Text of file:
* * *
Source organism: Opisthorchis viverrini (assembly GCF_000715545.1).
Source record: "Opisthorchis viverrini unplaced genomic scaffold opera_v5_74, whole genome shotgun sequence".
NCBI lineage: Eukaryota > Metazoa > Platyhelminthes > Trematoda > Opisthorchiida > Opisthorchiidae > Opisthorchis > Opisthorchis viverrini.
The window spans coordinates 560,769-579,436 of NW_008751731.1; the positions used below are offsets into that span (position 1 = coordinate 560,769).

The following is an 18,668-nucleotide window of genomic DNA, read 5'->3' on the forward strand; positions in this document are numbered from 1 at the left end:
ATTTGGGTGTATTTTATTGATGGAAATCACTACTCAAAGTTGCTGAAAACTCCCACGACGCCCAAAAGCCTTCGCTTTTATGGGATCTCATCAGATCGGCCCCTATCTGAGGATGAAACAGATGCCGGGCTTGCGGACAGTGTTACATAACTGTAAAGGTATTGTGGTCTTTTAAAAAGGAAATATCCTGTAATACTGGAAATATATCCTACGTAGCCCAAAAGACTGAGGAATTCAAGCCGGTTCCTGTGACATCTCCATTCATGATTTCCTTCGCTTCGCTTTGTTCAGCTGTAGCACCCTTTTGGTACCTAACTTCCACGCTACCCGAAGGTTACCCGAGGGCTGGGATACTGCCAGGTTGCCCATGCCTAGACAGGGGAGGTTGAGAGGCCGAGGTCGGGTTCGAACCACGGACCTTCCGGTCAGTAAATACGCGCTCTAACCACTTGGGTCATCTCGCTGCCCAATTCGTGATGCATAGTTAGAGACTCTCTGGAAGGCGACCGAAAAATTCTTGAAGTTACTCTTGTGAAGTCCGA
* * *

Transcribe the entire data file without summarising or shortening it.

Source organism: Opisthorchis viverrini (assembly GCF_000715545.1).
Source record: "Opisthorchis viverrini unplaced genomic scaffold opera_v5_74, whole genome shotgun sequence".
NCBI lineage: Eukaryota > Metazoa > Platyhelminthes > Trematoda > Opisthorchiida > Opisthorchiidae > Opisthorchis > Opisthorchis viverrini.
The window spans coordinates 560,769-579,436 of NW_008751731.1; the positions used below are offsets into that span (position 1 = coordinate 560,769).

The following is an 18,668-nucleotide window of genomic DNA, read 5'->3' on the forward strand; positions in this document are numbered from 1 at the left end:
ATTTGGGTGTATTTTATTGATGGAAATCACTACTCAAAGTTGCTGAAAACTCCCACGACGCCCAAAAGCCTTCGCTTTTATGGGATCTCATCAGATCGGCCCCTATCTGAGGATGAAACAGATGCCGGGCTTGCGGACAGTGTTACATAACTGTAAAGGTATTGTGGTCTTTTAAAAAGGAAATATCCTGTAATACTGGAAATATATCCTACGTAGCCCAAAAGACTGAGGAATTCAAGCCGGTTCCTGTGACATCTCCATTCATGATTTCCTTCGCTTCGCTTTGTTCAGCTGTAGCACCCTTTTGGTACCTAACTTCCACGCTACCCGAAGGTTACCCGAGGGCTGGGATACTGCCAGGTTGCCCATGCCTAGACAGGGGAGGTTGAGAGGCCGAGGTCGGGTTCGAACCACGGACCTTCCGGTCAGTAAATACGCGCTCTAACCACTTGGGTCATCTCGCTGCCCAATTCGTGATGCATAGTTAGAGACTCTCTGGAAGGCGACCGAAAAATTCTTGAAGTTACTCTTGTGAAGTCCGA